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News in brief

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Hull Foodbank collection

Hull Foodbank is at the Co-op in Cottingham collecting all kinds of non-perishable food from the public to feed local people in crisis.Supermarket collections are one of the main ways the Foodbank is stocked and with the Foodbank busier than ever Hull Foodbank is asking people to give generously.

Hull's Foodbank aims to help people through short term crisis by providing emergency food parcels. Hull Foodbank centre also provides support and signposting to help combat the long term problem.

Volunteers will be at Co-op in Cottingham from 9am-1pm.

Since opening in November, we have seen over 400 people who need food parcels. This is due to a variety of different reasons; redundancy, large utility bills, bereavement and benefit delays." says Sarah Sidwell, Hull Foodbank manager. "The current economic climate means more and more people are struggling to put food on the table, so we really need local citizens to give what they can to help. This is a great opportunity to help those in need."

– Hull Foodbank


Cheers for ale festival

Hull Real Ale and Cider Festival

More people than ever attended Hull's Real Ale and Cider Festival last night. Organisers moved the festival to Holy Trinity Church after problems keeping drinks cool in the usual venue at City Hall.

It's a decision which paid off - 750 people went along on the first night and an emergency order of another 15 real ales had to be brought in.

First edition Harry Potter

Harry Potter and the Goblet of Fire

Harrogate's Save the Children branch has had a surprise find in its donated stock. Volunteer shop leader Margaret Cullen was asked if the shop had any Harry Potter books in the shop.

She went to check and found a copy of "Harry Potter and the Goblet of Fire" which turned out to be a first edition signed by J K Rowling.

Save the Children has now had the signature authenticated and the book has been valued at £500. The shop will be holding a silent auction to sell the book in order to raise funds to help children both in this country and abroad.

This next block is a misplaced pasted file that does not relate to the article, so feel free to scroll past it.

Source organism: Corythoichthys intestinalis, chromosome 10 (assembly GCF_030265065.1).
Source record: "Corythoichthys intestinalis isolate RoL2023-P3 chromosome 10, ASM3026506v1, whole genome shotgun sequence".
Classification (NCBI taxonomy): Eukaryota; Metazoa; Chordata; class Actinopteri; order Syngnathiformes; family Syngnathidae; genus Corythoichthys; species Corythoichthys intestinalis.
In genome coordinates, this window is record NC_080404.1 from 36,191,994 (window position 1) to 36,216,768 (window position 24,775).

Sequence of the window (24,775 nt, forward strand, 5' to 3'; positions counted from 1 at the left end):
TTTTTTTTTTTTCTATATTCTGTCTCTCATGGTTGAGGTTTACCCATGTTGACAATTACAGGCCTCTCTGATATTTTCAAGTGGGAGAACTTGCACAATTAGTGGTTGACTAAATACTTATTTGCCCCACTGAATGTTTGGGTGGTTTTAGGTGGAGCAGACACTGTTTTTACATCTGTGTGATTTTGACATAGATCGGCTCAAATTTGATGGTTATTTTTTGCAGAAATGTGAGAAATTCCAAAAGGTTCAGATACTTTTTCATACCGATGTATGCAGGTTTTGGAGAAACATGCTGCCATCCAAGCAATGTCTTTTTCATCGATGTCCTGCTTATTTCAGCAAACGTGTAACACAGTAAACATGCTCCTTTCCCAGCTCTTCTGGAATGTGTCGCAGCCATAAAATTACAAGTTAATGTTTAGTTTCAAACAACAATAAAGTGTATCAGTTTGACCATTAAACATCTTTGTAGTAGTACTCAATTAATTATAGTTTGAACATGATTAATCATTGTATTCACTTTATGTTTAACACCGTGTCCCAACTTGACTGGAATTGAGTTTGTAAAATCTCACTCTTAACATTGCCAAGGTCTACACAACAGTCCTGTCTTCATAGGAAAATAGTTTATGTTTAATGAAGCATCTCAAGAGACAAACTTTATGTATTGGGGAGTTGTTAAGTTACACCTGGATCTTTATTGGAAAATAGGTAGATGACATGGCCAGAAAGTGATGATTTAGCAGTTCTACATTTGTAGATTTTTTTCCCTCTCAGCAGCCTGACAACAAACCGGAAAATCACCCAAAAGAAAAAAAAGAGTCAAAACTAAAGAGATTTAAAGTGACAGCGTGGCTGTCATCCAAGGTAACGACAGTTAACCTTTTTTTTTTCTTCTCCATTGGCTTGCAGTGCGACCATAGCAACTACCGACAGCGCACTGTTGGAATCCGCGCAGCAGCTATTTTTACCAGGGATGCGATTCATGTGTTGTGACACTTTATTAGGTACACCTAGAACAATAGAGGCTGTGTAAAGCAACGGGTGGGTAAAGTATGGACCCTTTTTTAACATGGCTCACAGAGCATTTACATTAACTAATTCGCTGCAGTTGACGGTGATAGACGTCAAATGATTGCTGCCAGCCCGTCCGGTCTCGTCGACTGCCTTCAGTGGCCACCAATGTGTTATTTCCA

Nagging can be good for you

If you are unfit and over-30, then you can benefit from being nagged by family and friends.

A study claims people who are inactive need regular reminders and pestering by spouses and children.

The media and GPs appear to play a similar role, providing 'alarm bells' to shock those who are unfit about the potential consequences ofa sedentary lifestyle.

The aim of this study was to help people examine their lifestyle as a whole and establish what the key factors are in influencing their activity levels. The good news is that the study suggests once you are active and healthy, you no longer need nagging. Most importantly, however, the suggestion that 'nagging is good' should only be applied to getting healthy and active!

– Richard Keegan, School of Sport, Coaching and Exercise Science at the University of Lincoln

Robbery in York

A cash delivery driver has been robbed in York. He was attacked by men wearing balacalvas who took a cash box before leaving in a car. He's now being treated in hospital for a head injury.

Clearly we need to identify who was responsible for this incident as soon as possible. There will have been numerous people on Front Street at the time of the robbery and I urge anyone who witnessed the incident or knows who the suspects are to contact the police or Crimestoppers as soon as they can.

– Detective Sergeant Mandy Grundy, York CID


CCTV after "assault"

Police want to speak to this man Credit: South Yorkshire Police

Police are looking to speak to a man and woman after an alleged assault in Doncaster.

A 35 year old man suffered a fractured hip when the alleged attack took place outside the Urban Bar on Cleveland Street.

Urban Bar have said: "We fully cooperate withthe police an do not condone violent behaviour on our premises".

Officers want to speak to this woman Credit: South Yorkshire Police

Residents fight housing development

People in the East Yorkshire village of Market Weighton say they'll fight plans for a housing development and a medical centre.

Proposals have been put forward to build the centre and 49 homes near a cul-de-sac on Northgate Vale.

But people who live there are concerned about the impact of traffic. They say their cul-de-sac would, in effect, become an access road and they claim up to two hundred cars an hour would use it. They say the road was never designed for heavy traffic.

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